The current version of Paid Memberships Pro only allows users to have One Membership Level Per User at a time.

If a member checks out for a different membership level, their previous level is cancelled (any attached recurring subscriptions are cancelled) and they are given the new level.

Having just one level per user makes sense for a certain kind of membership site where different levels are basically upgrades or downgrades around one featured product. This is the user case PMPro was initially developed for.

However, some sites would benefit from allowing their users to purchase multiple membership levels at the same time or over time to add additional subscriptions to their one WP user account. The clearest example of this is an E-Learning type site where each membership level corresponds to a “course” on the site with users able to purchase one or more courses concurrently.

This guide will show you a few options to offer multiple memberships per user.

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Use the Multiple Memberships Per User Add On

Our MMPU Add On allows users to checkout for and hold multiple memberships at the same time when using Paid Memberships Pro. This Add On works well with the core PMPro plugin, but is not fully compatible with every other Add On we offer (which is why we list it as a beta plugin).

If MMPU won’t work for your site, continue reading this post on the work arounds for having multiple memberships per user with the current version of Paid Memberships Pro.

Work Around 1: Use the Addon Packages Plugin

If you only need to support one time payments for access to each course/package/level/whatever, then you can use the Addon Packages plugin in lieu of regular membership levels.

The basic steps to use PMPro Addon Packages for multiple membership levels would be:

  1. Setup a free membership level or paid “base” level for your members.
  2. Create a basic WordPress page for each course/level/package/etc.
  3. Enter the one time price for each page in the PMPro Addon Packages settings for the pages.
  4. Direct customers to the page which will have a link to checkout for the addon package.
  5. To lock down related content use the pmproap_hasAccess($user_id, $post_id) function in your code to check if $user_id has purchased access to $post_id.

This post describes how to sync Paid Memberships Pro with WP Courseware using Addon Packages with a page setup for each course. (This works independent of the official PMPro for WP Courseware bridge plugin.)

Work Around 2: Adding Fields to Checkout

Instead of having a separate membership level for each offering, you can have one main membership level (or a few based on other factors) and add a checkbox or other field to checkout for members to opt into each course or individual offering.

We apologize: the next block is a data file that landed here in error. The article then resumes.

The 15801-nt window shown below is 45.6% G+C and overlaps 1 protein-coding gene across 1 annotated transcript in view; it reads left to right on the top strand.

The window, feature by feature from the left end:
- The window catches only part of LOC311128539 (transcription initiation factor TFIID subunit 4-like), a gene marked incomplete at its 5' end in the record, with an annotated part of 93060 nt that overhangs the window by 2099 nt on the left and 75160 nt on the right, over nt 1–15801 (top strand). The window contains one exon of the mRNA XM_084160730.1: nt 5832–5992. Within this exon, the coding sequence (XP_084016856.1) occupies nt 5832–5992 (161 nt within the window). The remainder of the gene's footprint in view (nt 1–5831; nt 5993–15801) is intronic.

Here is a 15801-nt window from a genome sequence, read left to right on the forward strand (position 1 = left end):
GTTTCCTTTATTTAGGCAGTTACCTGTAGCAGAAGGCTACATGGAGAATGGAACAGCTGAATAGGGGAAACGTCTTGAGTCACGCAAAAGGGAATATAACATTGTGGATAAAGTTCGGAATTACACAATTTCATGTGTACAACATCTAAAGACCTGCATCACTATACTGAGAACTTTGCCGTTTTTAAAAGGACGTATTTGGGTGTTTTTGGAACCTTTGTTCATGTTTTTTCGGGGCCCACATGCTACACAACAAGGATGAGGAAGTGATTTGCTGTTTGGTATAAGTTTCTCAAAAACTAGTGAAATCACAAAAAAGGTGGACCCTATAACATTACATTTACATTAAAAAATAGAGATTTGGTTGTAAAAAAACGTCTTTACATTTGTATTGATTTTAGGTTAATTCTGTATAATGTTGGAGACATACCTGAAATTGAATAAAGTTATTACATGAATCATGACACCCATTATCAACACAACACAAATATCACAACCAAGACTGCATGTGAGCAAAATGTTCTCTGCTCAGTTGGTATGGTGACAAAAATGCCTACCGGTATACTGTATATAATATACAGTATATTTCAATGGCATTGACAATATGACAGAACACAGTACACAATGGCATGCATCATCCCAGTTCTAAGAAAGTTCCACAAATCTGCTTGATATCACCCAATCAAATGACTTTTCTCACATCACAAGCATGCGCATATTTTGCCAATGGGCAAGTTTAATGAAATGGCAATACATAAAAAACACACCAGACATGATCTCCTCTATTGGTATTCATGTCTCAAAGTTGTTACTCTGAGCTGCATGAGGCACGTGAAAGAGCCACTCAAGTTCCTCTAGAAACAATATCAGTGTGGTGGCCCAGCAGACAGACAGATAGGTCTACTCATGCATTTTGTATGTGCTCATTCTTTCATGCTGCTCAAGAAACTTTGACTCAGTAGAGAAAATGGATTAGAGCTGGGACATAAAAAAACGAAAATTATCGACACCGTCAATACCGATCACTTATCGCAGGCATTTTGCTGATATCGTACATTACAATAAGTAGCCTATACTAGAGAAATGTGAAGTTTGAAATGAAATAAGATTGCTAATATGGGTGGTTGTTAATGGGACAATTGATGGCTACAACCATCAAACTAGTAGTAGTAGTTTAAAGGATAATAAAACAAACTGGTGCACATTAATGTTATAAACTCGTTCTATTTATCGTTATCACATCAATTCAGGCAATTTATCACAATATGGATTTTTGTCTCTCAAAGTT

You can add fields using the PMPro Register Helper plugin API and then use code like this to adjust the price of your level at checkout based on the values of the fields:

Then you can use code like the following to check for the user meta value set by that field when handling access.

With a little bit of programming, you could even automate parts of this. Here is the outline of a nifty plugin to automate some of this:

  1. Add at least one core membership level.
  2. Add additional membership levels to be used as “options” at checkout for the main level. Mark the level as hidden.
  3. Use code to lookup all hidden levels (or a specific set of level ids) to create a PMPro Register Helper field at checkout for the main level.
  4. Upon checkout, adjust the cost of the main level based on the cost of the hidden option levels checked at checkout.
  5. Hook into the pmpro_has_membership_level filter to look if a user has the corresponding user meta for the field specified vs actually being a member of that level in PMPro.
  6. Similarly, hook into the pmpro_has_membership_access_filter filter to check those user meta fields in addition to the values in the pmpro_memberships_users table.

Many other addons or bits of code may still be confused about what “levels” a member has when for instance figuring out which mailing lists to subscribe a member to. And you might have to tweak some more code to handling these cases based on your setup. (This is why adding this functionality to core is so hard.) But this is the gist of how you can go about allowing multiple membership levels on a specific setup.

Adding the Recipe to Your Website

You can add this recipe to your site by creating a custom plugin or using the Code Snippets plugin available for free in the WordPress repository. Read this companion article for step-by-step directions on either method.

Work Around 3: Setup a Multisite Network

When running Paid Memberships Pro on a multisite network, each blog/site that PMPro activated on will have its own set of levels and members. So users in the network can have a membership on site A and a different membership on site B.

In some cases it might make sense to simply setup a new site for each membership offering rather than putting multiple offerings on the same WordPress site.

Setting up and running a multisite network is not always an easy thing to do. So if you don’t have other reasons for wanting to go with multisite, you might want to avoid doing this only to be able to offering multiple memberships.

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